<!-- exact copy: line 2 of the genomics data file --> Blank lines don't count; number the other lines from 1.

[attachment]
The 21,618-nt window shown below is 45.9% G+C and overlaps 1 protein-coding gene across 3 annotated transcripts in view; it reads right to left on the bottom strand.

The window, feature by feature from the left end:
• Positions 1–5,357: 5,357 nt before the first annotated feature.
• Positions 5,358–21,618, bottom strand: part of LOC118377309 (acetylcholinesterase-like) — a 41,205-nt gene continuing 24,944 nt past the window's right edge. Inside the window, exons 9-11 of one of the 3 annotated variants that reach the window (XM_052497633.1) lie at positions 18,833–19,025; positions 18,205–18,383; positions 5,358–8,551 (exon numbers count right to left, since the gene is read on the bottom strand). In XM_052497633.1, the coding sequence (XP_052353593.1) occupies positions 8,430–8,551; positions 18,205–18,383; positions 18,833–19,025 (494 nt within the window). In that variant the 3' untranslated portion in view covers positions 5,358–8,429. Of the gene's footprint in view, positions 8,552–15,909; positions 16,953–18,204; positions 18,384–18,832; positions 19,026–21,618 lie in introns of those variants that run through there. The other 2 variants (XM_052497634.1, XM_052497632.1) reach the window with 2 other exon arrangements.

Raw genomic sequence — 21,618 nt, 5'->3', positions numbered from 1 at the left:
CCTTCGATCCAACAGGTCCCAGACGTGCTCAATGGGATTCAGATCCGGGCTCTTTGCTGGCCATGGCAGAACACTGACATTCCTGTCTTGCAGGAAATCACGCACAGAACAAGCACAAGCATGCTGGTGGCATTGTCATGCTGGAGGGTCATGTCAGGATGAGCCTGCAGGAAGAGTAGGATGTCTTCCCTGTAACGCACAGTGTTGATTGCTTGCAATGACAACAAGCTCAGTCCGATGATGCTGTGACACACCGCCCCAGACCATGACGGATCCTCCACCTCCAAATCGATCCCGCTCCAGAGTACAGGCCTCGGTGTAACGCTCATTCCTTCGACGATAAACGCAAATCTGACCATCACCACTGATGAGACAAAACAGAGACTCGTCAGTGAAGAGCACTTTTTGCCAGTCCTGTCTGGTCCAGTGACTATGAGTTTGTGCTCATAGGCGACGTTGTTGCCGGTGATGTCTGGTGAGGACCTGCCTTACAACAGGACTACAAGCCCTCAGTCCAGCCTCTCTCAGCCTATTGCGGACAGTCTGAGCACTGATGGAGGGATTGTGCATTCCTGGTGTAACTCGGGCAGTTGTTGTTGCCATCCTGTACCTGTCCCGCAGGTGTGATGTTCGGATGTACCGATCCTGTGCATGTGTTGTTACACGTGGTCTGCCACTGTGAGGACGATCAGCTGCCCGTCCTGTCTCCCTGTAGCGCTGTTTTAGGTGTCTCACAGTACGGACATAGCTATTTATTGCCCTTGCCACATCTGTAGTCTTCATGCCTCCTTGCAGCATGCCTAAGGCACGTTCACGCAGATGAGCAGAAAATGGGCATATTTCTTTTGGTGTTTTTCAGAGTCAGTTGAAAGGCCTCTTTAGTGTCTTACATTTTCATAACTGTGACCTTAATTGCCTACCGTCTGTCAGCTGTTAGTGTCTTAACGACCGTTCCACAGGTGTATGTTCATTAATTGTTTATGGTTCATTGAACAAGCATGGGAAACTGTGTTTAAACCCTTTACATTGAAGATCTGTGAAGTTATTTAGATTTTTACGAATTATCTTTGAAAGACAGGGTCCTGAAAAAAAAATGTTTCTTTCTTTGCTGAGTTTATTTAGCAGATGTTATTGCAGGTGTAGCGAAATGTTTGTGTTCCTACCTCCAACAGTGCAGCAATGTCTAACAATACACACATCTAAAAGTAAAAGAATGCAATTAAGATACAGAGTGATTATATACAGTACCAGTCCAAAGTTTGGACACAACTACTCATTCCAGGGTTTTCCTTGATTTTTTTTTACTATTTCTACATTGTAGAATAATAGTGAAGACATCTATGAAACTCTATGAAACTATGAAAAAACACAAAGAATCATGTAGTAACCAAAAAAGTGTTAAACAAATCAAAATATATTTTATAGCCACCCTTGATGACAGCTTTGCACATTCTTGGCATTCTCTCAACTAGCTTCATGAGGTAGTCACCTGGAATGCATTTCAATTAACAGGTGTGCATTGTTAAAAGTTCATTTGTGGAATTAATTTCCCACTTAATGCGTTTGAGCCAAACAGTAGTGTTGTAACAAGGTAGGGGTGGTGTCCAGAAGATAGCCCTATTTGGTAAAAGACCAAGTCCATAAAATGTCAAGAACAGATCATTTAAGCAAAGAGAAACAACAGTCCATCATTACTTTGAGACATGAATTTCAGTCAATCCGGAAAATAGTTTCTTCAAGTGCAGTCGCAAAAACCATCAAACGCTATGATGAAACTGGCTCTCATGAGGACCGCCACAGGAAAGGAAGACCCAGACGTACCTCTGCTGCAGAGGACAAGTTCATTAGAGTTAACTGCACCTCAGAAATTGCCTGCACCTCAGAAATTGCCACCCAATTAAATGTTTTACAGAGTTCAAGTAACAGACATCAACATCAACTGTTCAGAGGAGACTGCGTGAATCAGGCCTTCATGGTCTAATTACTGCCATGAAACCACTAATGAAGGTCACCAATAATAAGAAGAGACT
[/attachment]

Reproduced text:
The window, feature by feature from the left end: